Andesite is a type of volcanic rock. This sample of andesite erupted from volcanoes in southern Colorado during the Oligocene epoch, roughly 30 million years ago. Volcanic rocks form by crystallization of molten liquid rock (magma) when it erupts out of the ground. The Earth’s surface is a cold environment compared to deep underground, so the liquid magma freezes to form crystals (minerals) just like water in puddles freezes on cold winter nights. Crystallization usually starts underground before the magma erupts to the surface. Initially, slow cooling stars slowly forming larger, well-shaped crystals (phenocrysts). When the magma erupts onto the Earth's surface, the remaining liquid magma freezes quickly to form much smaller crystals, usually too small to see without a microscope.
These images are chemical maps of a sample of andesite that I cut with a diamond-edged rock saw, then polished, and then coated with a thin layer of carbon. The image labeled BSD is the backscatter image that highlights the difference in compositions of different crystals. In BSD images, brighter gray and white indicate things made of higher atomic number elements.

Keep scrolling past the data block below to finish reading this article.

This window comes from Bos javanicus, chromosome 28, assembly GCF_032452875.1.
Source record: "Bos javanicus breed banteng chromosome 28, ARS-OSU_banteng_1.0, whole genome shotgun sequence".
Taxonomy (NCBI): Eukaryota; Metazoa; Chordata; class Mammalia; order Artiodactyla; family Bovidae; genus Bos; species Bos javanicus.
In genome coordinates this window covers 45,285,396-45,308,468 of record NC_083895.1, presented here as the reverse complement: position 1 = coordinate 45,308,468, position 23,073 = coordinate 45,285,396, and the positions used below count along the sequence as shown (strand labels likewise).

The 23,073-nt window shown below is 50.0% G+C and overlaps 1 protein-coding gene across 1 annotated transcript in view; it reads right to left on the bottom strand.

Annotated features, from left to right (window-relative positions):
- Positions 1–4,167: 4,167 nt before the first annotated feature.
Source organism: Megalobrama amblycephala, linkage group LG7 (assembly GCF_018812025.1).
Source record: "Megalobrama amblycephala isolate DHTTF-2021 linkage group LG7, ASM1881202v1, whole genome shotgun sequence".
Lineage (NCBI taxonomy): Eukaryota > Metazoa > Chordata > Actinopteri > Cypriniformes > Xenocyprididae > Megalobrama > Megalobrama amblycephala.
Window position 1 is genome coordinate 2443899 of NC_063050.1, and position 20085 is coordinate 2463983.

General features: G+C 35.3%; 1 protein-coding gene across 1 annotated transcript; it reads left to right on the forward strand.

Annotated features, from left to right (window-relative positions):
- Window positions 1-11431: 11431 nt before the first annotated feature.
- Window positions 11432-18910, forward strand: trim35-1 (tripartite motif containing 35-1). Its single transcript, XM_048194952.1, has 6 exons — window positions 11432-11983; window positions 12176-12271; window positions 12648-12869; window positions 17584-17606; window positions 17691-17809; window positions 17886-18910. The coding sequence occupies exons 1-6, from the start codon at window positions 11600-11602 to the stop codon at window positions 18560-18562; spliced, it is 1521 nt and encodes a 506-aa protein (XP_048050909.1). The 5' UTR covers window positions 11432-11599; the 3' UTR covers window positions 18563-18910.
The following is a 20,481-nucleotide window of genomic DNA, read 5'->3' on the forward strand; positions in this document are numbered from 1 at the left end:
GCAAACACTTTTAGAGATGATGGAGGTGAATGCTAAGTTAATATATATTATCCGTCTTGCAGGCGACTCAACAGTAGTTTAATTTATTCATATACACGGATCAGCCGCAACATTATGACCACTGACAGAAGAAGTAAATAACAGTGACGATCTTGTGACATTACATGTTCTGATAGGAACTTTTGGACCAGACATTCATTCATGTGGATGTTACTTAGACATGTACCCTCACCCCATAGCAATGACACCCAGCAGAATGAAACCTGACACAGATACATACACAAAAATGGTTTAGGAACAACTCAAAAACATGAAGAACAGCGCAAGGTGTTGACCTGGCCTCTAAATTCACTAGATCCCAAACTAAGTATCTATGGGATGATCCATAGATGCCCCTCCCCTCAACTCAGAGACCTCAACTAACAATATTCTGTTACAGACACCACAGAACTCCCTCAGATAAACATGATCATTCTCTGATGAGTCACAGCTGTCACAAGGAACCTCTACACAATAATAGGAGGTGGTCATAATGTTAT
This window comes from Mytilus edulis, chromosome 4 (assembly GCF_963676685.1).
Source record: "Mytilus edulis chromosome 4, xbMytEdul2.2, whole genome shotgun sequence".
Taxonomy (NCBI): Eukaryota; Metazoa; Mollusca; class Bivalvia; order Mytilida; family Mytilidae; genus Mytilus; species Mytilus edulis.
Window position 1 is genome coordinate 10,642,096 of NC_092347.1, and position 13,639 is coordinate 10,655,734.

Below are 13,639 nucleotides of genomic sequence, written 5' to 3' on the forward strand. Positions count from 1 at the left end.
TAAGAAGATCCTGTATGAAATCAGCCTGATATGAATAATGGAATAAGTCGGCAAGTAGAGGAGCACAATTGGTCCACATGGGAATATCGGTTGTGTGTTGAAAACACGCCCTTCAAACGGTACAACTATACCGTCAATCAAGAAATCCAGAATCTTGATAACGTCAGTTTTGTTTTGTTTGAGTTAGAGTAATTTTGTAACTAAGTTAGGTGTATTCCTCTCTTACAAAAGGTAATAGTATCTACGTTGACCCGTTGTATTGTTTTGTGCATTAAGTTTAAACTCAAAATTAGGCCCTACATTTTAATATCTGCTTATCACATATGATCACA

Each of the single-color maps shows where the EDS detected a specific element (Al = aluminum, Ca = calcium, K = potassium, Fe = iron, Mg = magnesium, Si = silicon, Na = sodium, and Ti = titanium). More intense brightness indicates higher concentration. The “multi” map is a composite map with these layers all combined into one image.
These images tell us that magnesium-bearing minerals formed first (the three biggest crystals near the corners of the image. Calcium-sodium-aluminum bearing silicon minerals formed next (the smaller, blocky crystals). Finally, the potassium-bearing minerals formed last, filling in the space between the older, blocky crystals. We can see a lot more information in these data, but this is a website for the general public.